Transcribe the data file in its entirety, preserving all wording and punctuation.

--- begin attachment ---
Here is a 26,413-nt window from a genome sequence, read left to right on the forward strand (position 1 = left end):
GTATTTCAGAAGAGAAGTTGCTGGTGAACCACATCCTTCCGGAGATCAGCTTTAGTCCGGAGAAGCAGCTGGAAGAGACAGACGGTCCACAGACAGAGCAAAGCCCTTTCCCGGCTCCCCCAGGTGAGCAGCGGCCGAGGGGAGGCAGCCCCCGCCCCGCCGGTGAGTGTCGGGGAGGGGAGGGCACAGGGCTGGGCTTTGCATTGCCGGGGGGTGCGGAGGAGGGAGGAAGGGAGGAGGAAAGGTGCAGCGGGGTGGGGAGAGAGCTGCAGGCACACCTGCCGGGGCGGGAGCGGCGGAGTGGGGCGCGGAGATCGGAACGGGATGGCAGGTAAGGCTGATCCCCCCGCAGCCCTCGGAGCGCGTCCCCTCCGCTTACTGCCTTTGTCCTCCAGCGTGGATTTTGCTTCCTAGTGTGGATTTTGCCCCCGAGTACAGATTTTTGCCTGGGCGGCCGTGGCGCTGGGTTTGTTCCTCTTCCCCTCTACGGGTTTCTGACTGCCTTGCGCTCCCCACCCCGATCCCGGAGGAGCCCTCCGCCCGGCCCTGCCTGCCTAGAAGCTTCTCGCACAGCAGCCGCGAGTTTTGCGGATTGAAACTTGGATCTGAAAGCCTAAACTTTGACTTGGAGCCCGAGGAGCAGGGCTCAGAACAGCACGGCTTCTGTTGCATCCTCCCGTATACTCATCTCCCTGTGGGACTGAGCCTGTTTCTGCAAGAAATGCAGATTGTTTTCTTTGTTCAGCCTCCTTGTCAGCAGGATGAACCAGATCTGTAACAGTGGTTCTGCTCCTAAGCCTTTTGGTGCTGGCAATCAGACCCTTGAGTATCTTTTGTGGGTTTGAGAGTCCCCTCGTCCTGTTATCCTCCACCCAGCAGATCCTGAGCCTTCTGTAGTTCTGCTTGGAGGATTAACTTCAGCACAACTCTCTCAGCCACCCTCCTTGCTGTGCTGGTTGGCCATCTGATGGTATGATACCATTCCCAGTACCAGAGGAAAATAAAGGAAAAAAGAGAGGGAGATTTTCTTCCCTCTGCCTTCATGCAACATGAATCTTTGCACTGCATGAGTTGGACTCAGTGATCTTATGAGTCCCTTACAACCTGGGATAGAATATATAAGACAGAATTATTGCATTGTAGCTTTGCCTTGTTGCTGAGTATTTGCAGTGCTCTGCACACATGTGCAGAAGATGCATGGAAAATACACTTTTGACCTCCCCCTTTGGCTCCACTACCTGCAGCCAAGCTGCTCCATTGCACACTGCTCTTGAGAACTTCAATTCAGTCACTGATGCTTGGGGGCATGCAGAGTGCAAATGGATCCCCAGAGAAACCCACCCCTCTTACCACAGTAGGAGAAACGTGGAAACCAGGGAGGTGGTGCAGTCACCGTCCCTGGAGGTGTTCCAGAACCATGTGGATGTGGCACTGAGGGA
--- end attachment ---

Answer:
Here is a 26,413-nt window from a genome sequence, read left to right on the forward strand (position 1 = left end):
GTATTTCAGAAGAGAAGTTGCTGGTGAACCACATCCTTCCGGAGATCAGCTTTAGTCCGGAGAAGCAGCTGGAAGAGACAGACGGTCCACAGACAGAGCAAAGCCCTTTCCCGGCTCCCCCAGGTGAGCAGCGGCCGAGGGGAGGCAGCCCCCGCCCCGCCGGTGAGTGTCGGGGAGGGGAGGGCACAGGGCTGGGCTTTGCATTGCCGGGGGGTGCGGAGGAGGGAGGAAGGGAGGAGGAAAGGTGCAGCGGGGTGGGGAGAGAGCTGCAGGCACACCTGCCGGGGCGGGAGCGGCGGAGTGGGGCGCGGAGATCGGAACGGGATGGCAGGTAAGGCTGATCCCCCCGCAGCCCTCGGAGCGCGTCCCCTCCGCTTACTGCCTTTGTCCTCCAGCGTGGATTTTGCTTCCTAGTGTGGATTTTGCCCCCGAGTACAGATTTTTGCCTGGGCGGCCGTGGCGCTGGGTTTGTTCCTCTTCCCCTCTACGGGTTTCTGACTGCCTTGCGCTCCCCACCCCGATCCCGGAGGAGCCCTCCGCCCGGCCCTGCCTGCCTAGAAGCTTCTCGCACAGCAGCCGCGAGTTTTGCGGATTGAAACTTGGATCTGAAAGCCTAAACTTTGACTTGGAGCCCGAGGAGCAGGGCTCAGAACAGCACGGCTTCTGTTGCATCCTCCCGTATACTCATCTCCCTGTGGGACTGAGCCTGTTTCTGCAAGAAATGCAGATTGTTTTCTTTGTTCAGCCTCCTTGTCAGCAGGATGAACCAGATCTGTAACAGTGGTTCTGCTCCTAAGCCTTTTGGTGCTGGCAATCAGACCCTTGAGTATCTTTTGTGGGTTTGAGAGTCCCCTCGTCCTGTTATCCTCCACCCAGCAGATCCTGAGCCTTCTGTAGTTCTGCTTGGAGGATTAACTTCAGCACAACTCTCTCAGCCACCCTCCTTGCTGTGCTGGTTGGCCATCTGATGGTATGATACCATTCCCAGTACCAGAGGAAAATAAAGGAAAAAAGAGAGGGAGATTTTCTTCCCTCTGCCTTCATGCAACATGAATCTTTGCACTGCATGAGTTGGACTCAGTGATCTTATGAGTCCCTTACAACCTGGGATAGAATATATAAGACAGAATTATTGCATTGTAGCTTTGCCTTGTTGCTGAGTATTTGCAGTGCTCTGCACACATGTGCAGAAGATGCATGGAAAATACACTTTTGACCTCCCCCTTTGGCTCCACTACCTGCAGCCAAGCTGCTCCATTGCACACTGCTCTTGAGAACTTCAATTCAGTCACTGATGCTTGGGGGCATGCAGAGTGCAAATGGATCCCCAGAGAAACCCACCCCTCTTACCACAGTAGGAGAAACGTGGAAACCAGGGAGGTGGTGCAGTCACCGTCCCTGGAGGTGTTCCAGAACCATGTGGATGTGGCACTGAGGGA